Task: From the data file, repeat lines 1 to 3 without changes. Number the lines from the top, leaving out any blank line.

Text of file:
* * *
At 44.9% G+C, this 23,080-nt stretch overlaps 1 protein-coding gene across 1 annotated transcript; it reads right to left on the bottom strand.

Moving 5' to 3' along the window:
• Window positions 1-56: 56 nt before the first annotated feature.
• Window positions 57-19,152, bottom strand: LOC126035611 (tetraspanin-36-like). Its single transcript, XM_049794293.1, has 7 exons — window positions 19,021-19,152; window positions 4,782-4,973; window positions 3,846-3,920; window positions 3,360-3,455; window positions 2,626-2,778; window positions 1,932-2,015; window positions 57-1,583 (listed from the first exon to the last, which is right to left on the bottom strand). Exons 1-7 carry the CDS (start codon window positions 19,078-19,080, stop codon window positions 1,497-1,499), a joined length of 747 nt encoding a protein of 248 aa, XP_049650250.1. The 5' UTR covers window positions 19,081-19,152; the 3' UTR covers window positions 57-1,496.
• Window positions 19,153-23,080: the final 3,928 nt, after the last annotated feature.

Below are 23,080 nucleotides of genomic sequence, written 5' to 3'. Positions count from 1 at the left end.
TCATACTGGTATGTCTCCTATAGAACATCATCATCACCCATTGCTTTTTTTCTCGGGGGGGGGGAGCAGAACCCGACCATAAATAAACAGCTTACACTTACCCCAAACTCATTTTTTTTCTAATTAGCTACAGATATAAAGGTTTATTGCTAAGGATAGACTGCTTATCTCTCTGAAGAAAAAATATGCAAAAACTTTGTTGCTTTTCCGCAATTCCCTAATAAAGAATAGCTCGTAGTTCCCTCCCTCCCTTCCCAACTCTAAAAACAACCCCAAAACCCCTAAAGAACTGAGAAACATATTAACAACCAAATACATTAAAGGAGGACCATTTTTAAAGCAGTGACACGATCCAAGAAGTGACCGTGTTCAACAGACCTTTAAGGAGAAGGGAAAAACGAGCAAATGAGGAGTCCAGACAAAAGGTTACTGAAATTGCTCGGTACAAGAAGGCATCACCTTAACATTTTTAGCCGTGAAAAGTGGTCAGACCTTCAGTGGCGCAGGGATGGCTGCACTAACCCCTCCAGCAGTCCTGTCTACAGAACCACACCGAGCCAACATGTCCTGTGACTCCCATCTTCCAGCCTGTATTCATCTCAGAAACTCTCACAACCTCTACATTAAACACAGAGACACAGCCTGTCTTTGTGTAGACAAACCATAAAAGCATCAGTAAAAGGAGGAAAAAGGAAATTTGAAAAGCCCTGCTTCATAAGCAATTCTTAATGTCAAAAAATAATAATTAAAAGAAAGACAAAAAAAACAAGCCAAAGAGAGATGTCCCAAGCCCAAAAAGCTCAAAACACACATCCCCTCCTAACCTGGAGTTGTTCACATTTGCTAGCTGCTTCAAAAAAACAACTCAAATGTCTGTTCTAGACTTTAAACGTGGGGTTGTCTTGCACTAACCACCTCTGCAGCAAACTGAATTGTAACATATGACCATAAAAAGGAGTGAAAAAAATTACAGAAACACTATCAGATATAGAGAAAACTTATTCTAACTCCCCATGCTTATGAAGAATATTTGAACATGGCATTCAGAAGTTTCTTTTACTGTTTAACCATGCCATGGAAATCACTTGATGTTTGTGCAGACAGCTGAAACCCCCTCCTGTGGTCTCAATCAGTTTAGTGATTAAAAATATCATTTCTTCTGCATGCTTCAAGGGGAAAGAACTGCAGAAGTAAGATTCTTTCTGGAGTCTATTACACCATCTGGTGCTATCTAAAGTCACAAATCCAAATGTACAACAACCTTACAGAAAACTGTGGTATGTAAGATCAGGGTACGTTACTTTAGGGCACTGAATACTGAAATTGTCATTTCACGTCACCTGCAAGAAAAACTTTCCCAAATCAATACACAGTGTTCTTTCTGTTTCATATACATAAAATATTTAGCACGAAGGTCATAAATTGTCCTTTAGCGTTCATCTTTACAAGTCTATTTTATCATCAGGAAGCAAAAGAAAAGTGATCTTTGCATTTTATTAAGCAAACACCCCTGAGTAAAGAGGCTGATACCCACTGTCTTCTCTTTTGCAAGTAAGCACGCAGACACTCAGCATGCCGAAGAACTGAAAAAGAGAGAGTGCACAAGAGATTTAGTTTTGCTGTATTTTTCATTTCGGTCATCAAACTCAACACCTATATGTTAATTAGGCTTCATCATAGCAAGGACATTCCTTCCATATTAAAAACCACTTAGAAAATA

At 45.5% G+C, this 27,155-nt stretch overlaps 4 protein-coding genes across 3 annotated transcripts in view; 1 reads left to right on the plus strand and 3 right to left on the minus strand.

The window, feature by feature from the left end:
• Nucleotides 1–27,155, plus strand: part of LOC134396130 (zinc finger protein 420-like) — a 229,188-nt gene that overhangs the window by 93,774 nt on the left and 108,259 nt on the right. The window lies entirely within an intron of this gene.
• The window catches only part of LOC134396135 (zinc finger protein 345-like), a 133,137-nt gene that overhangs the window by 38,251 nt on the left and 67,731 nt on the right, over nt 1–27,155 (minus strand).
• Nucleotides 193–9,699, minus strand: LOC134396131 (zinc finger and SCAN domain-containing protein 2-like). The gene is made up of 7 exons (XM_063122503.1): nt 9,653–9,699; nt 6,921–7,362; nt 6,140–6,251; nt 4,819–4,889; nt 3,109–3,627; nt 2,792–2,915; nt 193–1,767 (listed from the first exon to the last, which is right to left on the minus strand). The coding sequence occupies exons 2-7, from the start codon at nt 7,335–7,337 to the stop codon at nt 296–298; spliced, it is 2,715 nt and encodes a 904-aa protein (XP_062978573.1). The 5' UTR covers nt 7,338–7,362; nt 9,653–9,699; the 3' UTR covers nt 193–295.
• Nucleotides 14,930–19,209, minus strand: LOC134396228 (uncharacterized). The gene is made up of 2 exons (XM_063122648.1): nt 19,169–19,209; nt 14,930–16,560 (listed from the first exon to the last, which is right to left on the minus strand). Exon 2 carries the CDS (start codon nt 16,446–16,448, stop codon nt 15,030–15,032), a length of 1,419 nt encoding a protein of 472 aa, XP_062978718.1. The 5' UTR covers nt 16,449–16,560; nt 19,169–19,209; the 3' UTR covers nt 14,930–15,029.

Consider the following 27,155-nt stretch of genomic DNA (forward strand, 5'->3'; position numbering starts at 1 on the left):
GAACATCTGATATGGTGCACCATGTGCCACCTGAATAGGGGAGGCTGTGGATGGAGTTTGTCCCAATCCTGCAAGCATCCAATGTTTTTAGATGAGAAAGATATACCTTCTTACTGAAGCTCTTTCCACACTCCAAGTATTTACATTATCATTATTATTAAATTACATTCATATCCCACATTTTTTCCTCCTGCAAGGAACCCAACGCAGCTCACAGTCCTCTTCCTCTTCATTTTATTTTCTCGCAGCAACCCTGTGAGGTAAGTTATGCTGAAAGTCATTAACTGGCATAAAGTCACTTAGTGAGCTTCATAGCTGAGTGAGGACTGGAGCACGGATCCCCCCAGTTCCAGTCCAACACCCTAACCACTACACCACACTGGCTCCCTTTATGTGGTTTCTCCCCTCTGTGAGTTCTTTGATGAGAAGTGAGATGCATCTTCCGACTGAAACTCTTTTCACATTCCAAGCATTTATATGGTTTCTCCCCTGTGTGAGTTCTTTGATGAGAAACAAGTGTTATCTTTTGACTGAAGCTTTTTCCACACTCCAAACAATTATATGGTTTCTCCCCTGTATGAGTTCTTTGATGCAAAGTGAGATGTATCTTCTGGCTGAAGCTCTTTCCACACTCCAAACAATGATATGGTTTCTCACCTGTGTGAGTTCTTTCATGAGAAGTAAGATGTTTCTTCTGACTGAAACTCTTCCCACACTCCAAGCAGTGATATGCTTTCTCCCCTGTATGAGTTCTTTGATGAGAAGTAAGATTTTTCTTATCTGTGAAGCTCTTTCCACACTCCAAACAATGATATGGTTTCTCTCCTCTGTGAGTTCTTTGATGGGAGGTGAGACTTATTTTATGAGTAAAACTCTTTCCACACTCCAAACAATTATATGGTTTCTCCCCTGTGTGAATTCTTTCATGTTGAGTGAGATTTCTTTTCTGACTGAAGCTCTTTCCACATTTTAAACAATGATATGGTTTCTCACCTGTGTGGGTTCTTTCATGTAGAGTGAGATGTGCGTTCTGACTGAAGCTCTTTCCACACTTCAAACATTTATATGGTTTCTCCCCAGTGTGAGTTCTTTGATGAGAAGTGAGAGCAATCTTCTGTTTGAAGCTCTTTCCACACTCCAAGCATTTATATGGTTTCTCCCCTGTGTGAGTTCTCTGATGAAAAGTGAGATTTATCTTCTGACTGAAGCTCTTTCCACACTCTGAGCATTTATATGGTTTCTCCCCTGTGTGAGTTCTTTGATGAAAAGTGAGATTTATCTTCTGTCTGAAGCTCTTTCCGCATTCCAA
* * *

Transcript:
At 44.9% G+C, this 23,080-nt stretch overlaps 1 protein-coding gene across 1 annotated transcript; it reads right to left on the bottom strand.

Moving 5' to 3' along the window:
• Window positions 1-56: 56 nt before the first annotated feature.